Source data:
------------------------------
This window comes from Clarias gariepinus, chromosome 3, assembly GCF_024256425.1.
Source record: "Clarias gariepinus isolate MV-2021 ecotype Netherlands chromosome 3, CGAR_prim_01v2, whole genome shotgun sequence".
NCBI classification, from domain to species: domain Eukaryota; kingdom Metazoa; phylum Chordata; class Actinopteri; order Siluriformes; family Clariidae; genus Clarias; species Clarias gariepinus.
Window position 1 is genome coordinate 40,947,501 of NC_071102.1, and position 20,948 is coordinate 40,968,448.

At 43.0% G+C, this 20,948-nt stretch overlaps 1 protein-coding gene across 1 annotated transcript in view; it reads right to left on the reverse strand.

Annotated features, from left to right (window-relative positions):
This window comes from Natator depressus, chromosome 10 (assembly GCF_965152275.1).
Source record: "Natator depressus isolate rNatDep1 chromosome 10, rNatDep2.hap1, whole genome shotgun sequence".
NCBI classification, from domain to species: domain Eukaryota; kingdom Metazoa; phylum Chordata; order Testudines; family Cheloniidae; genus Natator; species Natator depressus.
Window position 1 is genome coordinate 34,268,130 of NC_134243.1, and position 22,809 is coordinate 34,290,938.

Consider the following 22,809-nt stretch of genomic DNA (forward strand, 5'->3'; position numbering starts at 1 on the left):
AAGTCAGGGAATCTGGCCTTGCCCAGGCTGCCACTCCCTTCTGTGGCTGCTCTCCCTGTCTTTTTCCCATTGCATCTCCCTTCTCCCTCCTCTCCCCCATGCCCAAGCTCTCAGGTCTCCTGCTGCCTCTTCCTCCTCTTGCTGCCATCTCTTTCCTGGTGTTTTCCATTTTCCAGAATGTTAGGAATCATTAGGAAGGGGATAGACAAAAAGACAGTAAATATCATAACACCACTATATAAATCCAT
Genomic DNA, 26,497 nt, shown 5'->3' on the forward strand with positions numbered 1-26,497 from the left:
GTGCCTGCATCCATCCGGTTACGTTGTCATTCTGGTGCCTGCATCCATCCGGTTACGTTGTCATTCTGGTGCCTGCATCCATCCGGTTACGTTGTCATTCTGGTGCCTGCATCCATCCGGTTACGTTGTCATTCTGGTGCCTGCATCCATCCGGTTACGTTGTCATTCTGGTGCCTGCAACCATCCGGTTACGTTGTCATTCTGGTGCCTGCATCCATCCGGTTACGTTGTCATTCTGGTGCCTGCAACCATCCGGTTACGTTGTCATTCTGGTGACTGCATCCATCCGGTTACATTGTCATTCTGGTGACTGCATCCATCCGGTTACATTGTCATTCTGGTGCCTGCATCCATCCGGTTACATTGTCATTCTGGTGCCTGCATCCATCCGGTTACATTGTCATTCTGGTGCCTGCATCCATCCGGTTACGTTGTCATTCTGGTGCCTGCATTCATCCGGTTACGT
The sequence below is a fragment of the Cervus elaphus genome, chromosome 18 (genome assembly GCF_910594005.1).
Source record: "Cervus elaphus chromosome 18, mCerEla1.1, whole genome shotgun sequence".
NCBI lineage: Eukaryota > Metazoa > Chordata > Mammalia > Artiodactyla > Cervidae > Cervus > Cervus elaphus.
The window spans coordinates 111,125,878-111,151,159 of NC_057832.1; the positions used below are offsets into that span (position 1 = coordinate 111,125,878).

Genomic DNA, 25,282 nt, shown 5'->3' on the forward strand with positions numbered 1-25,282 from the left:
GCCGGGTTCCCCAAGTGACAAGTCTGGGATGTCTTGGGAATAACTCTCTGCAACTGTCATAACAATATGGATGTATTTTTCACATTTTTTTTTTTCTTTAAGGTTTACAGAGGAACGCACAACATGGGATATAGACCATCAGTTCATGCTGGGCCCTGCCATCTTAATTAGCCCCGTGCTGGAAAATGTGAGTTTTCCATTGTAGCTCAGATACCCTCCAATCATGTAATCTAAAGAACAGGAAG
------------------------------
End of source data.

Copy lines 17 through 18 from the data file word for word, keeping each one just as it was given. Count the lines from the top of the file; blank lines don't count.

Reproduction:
NCBI lineage: Eukaryota > Metazoa > Chordata > Mammalia > Artiodactyla > Cervidae > Cervus > Cervus elaphus.
The window spans coordinates 111,125,878-111,151,159 of NC_057832.1; the positions used below are offsets into that span (position 1 = coordinate 111,125,878).